Pinetree better watch out. No matter how much stock that its CEO rushes out to buy on the open market, Pinetree cannot possibly offset the intense selling pressure that Sphere 3D would endure if Cyrus started liquidating a massive stake in the company that's virtually twice as large as its own.
Once a celebrated highflier itself, Pinetree actually caught the attention of authorities at the Ontario Securities Commission - who suspected both the firm and its CEO of manipulating stocks that it held in its portfolio during the "glory days" that preceded its collapse. Displaying the same kind of resilience that Sphere 3D would later enjoy, Pinetree survived jarring news of that investigation without any damage after a conflicted stock picker staged a dramatic rescue of its own pricey shares.
An influential promoter who trumpeted Pinetree as one of his favorite names at the time - and reportedly stood to profit from its winning streak - James Dines responded to news of that regulatory probe by urging his followers to "back up the truck" and buy even more stock in the embattled firm. Thanks to that helpful intervention, Pinetree swiftly recovered from an early 30% plunge and actually ended the day with a healthy boost to its phenomenal gains.
Still, even some Pinetree shareholders who normally listened to Pines felt uneasy enough to act on their queasy gut feelings in this case instead.
"I'm bailing out till the dust settles from the investigation," one shareholder decided a few weeks later. "I firmly believe that, where there is smoke, there is fire. I love the Dines newsletter, but you have to remember he is heavily invested (I'm sure) in both companies. I'm going to take my profits and look elsewhere."
Instead of succumbing to the pressure that normally follows a regulatory bombshell, however, Pinetree actually stormed even higher in the months that followed - with Dines dutifully singing its praises along the way - before reality ever began to take its inevitable toll. While the stock would soon plunge into the low single digits and keep right on sinking to its current home below 50 cents a share, Pinetree managed to rocket all the way to a record-breaking high above $16 a share by the time that the company finally ran out of luck.
With Pinetree achieving such lofty highs even after the Ontario Securities Commission started investigating the firm and its CEO for suspicious trading, the media started hunting for potential motives behind the ringing endorsements that helped fuel those inexplicable gains. That exercise proved quite revealing, as illustrated by the striking conflicts exposed below.
"There's nothing better than having someone influential recommending your stock to retail investors," The Globe and Mail determined after completing its fruitful research. "Take James Dines, the man behind The Dines Letter - a stock-picking report with a sizable following …
"These days, (Dines) is touting a company called Mega Uranium Ltd., as well as Pinetree Capital Ltd., which holds a big stake in Mega and shares the same chairman and CEO … Why does Mr. Dines like Mega Uranium and Pinetree so much? He didn't respond to requests for an interview, but he received 150,000 shares of a company called Maple Minerals Corp. in July 2005 for selling the rights to the name 'Mega Uranium Ltd.' Maple Minerals of course soon morphed into Mega Uranium, and the share price has climbed from around $1 since Mr. Dines received his stock to over $6" following his bullish touts.
In other words, by pumping that expensive stock to his dedicated fans, Dines helped push the value of his own stake in Mega Uranium - effectively received free of charge - all the way toward the $1 million mark. Who knows how much Dines scored on Pinetree itself? With that stock racking up even more phenomenal gains, Dines stood to make a serious fortune on any shares that he owned in Pinetree before convincing his avid fans to "back up the truck" and buy some more.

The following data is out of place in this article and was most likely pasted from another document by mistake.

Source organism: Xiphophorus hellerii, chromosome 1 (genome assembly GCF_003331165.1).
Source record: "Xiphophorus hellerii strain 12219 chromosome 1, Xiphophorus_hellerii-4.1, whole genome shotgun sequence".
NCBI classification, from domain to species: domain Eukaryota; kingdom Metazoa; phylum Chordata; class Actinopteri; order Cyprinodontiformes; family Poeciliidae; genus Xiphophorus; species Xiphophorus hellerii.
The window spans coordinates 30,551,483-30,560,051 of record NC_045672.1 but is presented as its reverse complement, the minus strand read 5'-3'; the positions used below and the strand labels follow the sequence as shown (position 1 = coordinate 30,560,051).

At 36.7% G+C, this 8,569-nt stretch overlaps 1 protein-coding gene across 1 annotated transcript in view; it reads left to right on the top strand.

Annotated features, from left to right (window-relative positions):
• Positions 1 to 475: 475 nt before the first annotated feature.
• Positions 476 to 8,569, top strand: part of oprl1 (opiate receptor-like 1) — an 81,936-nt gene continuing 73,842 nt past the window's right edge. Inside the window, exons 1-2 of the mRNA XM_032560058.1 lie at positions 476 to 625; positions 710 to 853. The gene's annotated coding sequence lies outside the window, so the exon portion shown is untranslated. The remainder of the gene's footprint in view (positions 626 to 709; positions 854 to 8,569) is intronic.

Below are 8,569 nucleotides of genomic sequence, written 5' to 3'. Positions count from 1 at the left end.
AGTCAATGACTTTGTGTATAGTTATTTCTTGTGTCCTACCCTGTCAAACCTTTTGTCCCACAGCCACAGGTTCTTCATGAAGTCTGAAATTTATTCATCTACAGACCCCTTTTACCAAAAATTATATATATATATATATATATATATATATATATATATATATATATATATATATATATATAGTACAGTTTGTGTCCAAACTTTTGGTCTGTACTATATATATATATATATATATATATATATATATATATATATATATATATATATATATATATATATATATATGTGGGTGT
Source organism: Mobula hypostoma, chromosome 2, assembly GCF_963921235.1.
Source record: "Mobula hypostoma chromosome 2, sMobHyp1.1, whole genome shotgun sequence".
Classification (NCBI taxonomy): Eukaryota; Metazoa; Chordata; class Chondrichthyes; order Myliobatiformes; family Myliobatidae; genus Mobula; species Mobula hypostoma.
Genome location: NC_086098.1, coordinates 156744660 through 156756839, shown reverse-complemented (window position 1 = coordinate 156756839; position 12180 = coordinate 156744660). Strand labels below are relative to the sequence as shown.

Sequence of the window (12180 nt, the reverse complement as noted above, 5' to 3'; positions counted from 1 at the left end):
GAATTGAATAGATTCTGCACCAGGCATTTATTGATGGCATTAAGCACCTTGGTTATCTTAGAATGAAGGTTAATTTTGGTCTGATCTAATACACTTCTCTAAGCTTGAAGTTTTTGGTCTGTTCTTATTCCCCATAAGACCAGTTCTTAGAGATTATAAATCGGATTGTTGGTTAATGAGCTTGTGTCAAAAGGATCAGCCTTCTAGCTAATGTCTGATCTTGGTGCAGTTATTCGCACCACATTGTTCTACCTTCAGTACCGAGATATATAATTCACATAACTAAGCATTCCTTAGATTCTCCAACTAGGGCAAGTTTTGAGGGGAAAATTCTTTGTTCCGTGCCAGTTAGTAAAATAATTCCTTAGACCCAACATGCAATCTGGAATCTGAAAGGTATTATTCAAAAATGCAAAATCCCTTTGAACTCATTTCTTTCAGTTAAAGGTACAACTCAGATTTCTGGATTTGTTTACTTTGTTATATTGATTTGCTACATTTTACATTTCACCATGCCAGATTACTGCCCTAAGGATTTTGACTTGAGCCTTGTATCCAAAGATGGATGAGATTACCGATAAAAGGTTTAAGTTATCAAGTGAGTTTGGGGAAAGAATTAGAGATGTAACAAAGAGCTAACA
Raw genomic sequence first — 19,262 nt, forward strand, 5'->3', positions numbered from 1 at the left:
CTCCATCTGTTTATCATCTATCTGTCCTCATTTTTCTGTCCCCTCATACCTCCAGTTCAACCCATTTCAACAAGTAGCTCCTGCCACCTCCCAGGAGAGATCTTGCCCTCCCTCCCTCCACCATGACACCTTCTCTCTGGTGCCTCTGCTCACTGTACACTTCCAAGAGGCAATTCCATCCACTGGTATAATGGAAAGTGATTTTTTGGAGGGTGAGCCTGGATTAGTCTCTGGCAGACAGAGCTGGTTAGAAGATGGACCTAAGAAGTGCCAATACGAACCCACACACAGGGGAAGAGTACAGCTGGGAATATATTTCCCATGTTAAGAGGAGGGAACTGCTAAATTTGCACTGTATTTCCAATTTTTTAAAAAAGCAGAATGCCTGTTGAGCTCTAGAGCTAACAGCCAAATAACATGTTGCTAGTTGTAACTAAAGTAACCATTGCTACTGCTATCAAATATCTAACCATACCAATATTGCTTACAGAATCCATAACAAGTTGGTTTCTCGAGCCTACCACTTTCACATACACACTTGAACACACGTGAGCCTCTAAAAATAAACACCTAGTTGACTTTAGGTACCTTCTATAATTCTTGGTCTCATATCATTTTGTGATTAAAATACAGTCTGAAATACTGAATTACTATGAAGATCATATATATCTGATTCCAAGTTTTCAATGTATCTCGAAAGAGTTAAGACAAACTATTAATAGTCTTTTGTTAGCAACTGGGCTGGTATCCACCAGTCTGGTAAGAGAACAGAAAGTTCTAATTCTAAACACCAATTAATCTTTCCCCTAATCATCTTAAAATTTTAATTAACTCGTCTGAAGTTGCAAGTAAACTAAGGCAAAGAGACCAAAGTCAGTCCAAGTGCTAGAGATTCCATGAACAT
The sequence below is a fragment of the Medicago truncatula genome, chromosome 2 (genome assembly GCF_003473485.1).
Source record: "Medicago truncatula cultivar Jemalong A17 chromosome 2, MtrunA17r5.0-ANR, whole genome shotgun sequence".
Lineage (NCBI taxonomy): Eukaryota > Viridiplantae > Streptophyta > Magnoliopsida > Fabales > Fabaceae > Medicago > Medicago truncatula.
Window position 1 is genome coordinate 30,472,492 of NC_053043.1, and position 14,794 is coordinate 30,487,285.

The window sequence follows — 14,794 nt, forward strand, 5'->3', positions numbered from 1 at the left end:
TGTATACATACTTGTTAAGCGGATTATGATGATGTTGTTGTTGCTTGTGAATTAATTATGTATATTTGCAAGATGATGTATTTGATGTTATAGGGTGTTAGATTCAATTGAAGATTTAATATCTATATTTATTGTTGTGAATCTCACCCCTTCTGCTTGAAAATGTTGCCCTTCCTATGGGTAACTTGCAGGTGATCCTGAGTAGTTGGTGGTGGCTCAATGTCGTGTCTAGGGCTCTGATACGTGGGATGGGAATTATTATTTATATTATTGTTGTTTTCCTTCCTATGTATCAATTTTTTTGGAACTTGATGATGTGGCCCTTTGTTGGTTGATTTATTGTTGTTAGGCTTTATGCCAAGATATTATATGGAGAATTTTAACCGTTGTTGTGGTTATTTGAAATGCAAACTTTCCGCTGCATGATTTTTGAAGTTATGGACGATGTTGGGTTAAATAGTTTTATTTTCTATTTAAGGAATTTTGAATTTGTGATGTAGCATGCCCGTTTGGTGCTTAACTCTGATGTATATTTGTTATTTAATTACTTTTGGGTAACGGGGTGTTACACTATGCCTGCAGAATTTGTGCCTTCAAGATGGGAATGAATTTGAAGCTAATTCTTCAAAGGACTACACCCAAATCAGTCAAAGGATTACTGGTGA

Years later, Pinetree still lists Mega Uranium as the most expensive investment in its entire portfolio. After placing a $15 million bet on that risky stock and losing almost 80% of that, Pinetree needs Mega Uranium to explode out of penny-stock territory -- where it has by now remained stuck for years -- and stage a miraculous rally just to get its money back.
Maybe Pinetree should have paid less attention to the intoxicating hype that helped drive Mega Uranium (and its own stock) to nosebleed levels -- where Sphere 3D hovers today -- and focused a little more on the sober voice of reason back when it had a chance.
"Make the money -- and take the money," a cautious broker advised near the height of the overblown commodities bubble that helped send Pinetree and Mega Uranium on such a powerful tear. "We are in the best boom since the 1970s. Don't waste it."
* Important disclosure: The owners of TheStreetSweeper established a short position in Sphere 3D (TSXV: ANY.V, Nasdaq: ANY) ahead of this article and stand to profit on any future declines in the share price. As a matter of policy, however, TheStreetSweeper prohibits members of its editorial team from taking financial positions in any of the companies that they cover. To contact Melissa Davis, the editor of this website and the author of this report, please send an email to email@example.com.
Disclosure: The author is short ANY. The author wrote this article themselves, and it expresses their own opinions. The author is not receiving compensation for it. The author has no business relationship with any company whose stock is mentioned in this article.
Additional disclosure: TheStreetSweeper has established short positions in Sphere 3D under its Canadian stock symbol, ANY.V, as well. The actual author of this article, Melissa Davis (senior editor of TheStreetSweeper) holds no financial positions in any of the companies mentioned in this report.
Editor's Note: This article covers one or more stocks trading at less than $1 per share and/or with less than a $100 million market cap. Please be aware of the risks associated with these stocks.